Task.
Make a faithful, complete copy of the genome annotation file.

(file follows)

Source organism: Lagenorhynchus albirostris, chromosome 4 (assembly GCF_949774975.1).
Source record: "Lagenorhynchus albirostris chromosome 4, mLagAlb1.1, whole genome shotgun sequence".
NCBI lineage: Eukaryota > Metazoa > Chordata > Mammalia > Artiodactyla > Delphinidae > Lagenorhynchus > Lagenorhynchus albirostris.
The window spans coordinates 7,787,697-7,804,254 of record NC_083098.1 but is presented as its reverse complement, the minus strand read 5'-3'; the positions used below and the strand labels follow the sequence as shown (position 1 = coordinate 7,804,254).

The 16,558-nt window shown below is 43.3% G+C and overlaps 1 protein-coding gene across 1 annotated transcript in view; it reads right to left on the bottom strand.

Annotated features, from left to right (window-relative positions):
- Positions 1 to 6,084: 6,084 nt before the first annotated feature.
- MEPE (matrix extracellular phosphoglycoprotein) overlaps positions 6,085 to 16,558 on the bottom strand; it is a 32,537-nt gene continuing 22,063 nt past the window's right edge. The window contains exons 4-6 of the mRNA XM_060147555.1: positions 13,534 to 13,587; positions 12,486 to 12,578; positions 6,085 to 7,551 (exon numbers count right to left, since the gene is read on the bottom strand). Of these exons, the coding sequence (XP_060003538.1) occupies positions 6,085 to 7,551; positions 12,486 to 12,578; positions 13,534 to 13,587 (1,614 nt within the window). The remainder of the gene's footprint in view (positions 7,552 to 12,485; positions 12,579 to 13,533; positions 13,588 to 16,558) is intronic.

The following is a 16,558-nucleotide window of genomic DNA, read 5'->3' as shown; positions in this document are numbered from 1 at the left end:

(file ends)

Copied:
Source organism: Lagenorhynchus albirostris, chromosome 4 (assembly GCF_949774975.1).
Source record: "Lagenorhynchus albirostris chromosome 4, mLagAlb1.1, whole genome shotgun sequence".
NCBI lineage: Eukaryota > Metazoa > Chordata > Mammalia > Artiodactyla > Delphinidae > Lagenorhynchus > Lagenorhynchus albirostris.
The window spans coordinates 7,787,697-7,804,254 of record NC_083098.1 but is presented as its reverse complement, the minus strand read 5'-3'; the positions used below and the strand labels follow the sequence as shown (position 1 = coordinate 7,804,254).

The 16,558-nt window shown below is 43.3% G+C and overlaps 1 protein-coding gene across 1 annotated transcript in view; it reads right to left on the bottom strand.

Annotated features, from left to right (window-relative positions):
- Positions 1 to 6,084: 6,084 nt before the first annotated feature.
- MEPE (matrix extracellular phosphoglycoprotein) overlaps positions 6,085 to 16,558 on the bottom strand; it is a 32,537-nt gene continuing 22,063 nt past the window's right edge. The window contains exons 4-6 of the mRNA XM_060147555.1: positions 13,534 to 13,587; positions 12,486 to 12,578; positions 6,085 to 7,551 (exon numbers count right to left, since the gene is read on the bottom strand). Of these exons, the coding sequence (XP_060003538.1) occupies positions 6,085 to 7,551; positions 12,486 to 12,578; positions 13,534 to 13,587 (1,614 nt within the window). The remainder of the gene's footprint in view (positions 7,552 to 12,485; positions 12,579 to 13,533; positions 13,588 to 16,558) is intronic.

The following is a 16,558-nucleotide window of genomic DNA, read 5'->3' as shown; positions in this document are numbered from 1 at the left end: